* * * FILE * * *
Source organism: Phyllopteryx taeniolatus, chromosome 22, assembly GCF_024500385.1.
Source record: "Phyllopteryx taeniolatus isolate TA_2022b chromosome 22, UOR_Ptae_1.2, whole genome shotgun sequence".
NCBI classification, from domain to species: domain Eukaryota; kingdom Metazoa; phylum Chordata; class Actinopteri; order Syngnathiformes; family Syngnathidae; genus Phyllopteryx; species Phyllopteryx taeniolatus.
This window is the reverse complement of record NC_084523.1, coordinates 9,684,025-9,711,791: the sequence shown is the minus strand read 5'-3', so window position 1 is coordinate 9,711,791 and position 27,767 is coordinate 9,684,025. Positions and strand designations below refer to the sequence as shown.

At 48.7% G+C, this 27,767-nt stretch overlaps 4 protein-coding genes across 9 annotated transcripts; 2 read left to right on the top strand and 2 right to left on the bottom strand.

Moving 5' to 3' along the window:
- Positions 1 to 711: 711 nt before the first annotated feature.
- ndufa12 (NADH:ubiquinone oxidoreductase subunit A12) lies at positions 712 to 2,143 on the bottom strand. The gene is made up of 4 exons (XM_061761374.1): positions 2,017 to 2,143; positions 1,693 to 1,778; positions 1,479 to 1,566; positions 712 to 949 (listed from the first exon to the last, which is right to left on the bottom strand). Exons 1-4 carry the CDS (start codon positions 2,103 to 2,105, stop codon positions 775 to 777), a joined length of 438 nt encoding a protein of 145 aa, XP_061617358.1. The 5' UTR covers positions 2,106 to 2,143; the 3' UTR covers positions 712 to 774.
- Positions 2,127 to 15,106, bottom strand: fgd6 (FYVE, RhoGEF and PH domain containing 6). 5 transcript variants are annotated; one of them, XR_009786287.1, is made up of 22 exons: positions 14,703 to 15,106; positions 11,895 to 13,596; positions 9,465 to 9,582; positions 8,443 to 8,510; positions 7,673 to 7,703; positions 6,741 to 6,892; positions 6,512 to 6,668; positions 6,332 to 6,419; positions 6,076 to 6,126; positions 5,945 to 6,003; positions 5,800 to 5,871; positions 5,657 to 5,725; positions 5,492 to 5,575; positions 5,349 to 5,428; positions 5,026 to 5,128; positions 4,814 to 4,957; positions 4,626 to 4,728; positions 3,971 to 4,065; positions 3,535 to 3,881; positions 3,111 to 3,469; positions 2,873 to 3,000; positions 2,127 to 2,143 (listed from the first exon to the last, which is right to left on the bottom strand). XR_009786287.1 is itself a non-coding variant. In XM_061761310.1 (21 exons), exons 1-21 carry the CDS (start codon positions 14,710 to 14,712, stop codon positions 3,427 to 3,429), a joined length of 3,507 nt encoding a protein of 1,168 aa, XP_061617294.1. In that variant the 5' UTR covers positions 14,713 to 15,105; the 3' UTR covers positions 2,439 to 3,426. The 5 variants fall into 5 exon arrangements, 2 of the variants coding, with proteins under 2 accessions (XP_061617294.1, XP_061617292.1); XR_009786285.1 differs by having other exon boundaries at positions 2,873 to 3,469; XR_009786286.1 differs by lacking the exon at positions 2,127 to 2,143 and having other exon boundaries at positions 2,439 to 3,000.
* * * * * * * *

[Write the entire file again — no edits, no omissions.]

Source organism: Phyllopteryx taeniolatus, chromosome 22, assembly GCF_024500385.1.
Source record: "Phyllopteryx taeniolatus isolate TA_2022b chromosome 22, UOR_Ptae_1.2, whole genome shotgun sequence".
NCBI classification, from domain to species: domain Eukaryota; kingdom Metazoa; phylum Chordata; class Actinopteri; order Syngnathiformes; family Syngnathidae; genus Phyllopteryx; species Phyllopteryx taeniolatus.
This window is the reverse complement of record NC_084523.1, coordinates 9,684,025-9,711,791: the sequence shown is the minus strand read 5'-3', so window position 1 is coordinate 9,711,791 and position 27,767 is coordinate 9,684,025. Positions and strand designations below refer to the sequence as shown.

At 48.7% G+C, this 27,767-nt stretch overlaps 4 protein-coding genes across 9 annotated transcripts; 2 read left to right on the top strand and 2 right to left on the bottom strand.

Moving 5' to 3' along the window:
- Positions 1 to 711: 711 nt before the first annotated feature.
- ndufa12 (NADH:ubiquinone oxidoreductase subunit A12) lies at positions 712 to 2,143 on the bottom strand. The gene is made up of 4 exons (XM_061761374.1): positions 2,017 to 2,143; positions 1,693 to 1,778; positions 1,479 to 1,566; positions 712 to 949 (listed from the first exon to the last, which is right to left on the bottom strand). Exons 1-4 carry the CDS (start codon positions 2,103 to 2,105, stop codon positions 775 to 777), a joined length of 438 nt encoding a protein of 145 aa, XP_061617358.1. The 5' UTR covers positions 2,106 to 2,143; the 3' UTR covers positions 712 to 774.
- Positions 2,127 to 15,106, bottom strand: fgd6 (FYVE, RhoGEF and PH domain containing 6). 5 transcript variants are annotated; one of them, XR_009786287.1, is made up of 22 exons: positions 14,703 to 15,106; positions 11,895 to 13,596; positions 9,465 to 9,582; positions 8,443 to 8,510; positions 7,673 to 7,703; positions 6,741 to 6,892; positions 6,512 to 6,668; positions 6,332 to 6,419; positions 6,076 to 6,126; positions 5,945 to 6,003; positions 5,800 to 5,871; positions 5,657 to 5,725; positions 5,492 to 5,575; positions 5,349 to 5,428; positions 5,026 to 5,128; positions 4,814 to 4,957; positions 4,626 to 4,728; positions 3,971 to 4,065; positions 3,535 to 3,881; positions 3,111 to 3,469; positions 2,873 to 3,000; positions 2,127 to 2,143 (listed from the first exon to the last, which is right to left on the bottom strand). XR_009786287.1 is itself a non-coding variant. In XM_061761310.1 (21 exons), exons 1-21 carry the CDS (start codon positions 14,710 to 14,712, stop codon positions 3,427 to 3,429), a joined length of 3,507 nt encoding a protein of 1,168 aa, XP_061617294.1. In that variant the 5' UTR covers positions 14,713 to 15,105; the 3' UTR covers positions 2,439 to 3,426. The 5 variants fall into 5 exon arrangements, 2 of the variants coding, with proteins under 2 accessions (XP_061617294.1, XP_061617292.1); XR_009786285.1 differs by having other exon boundaries at positions 2,873 to 3,469; XR_009786286.1 differs by lacking the exon at positions 2,127 to 2,143 and having other exon boundaries at positions 2,439 to 3,000.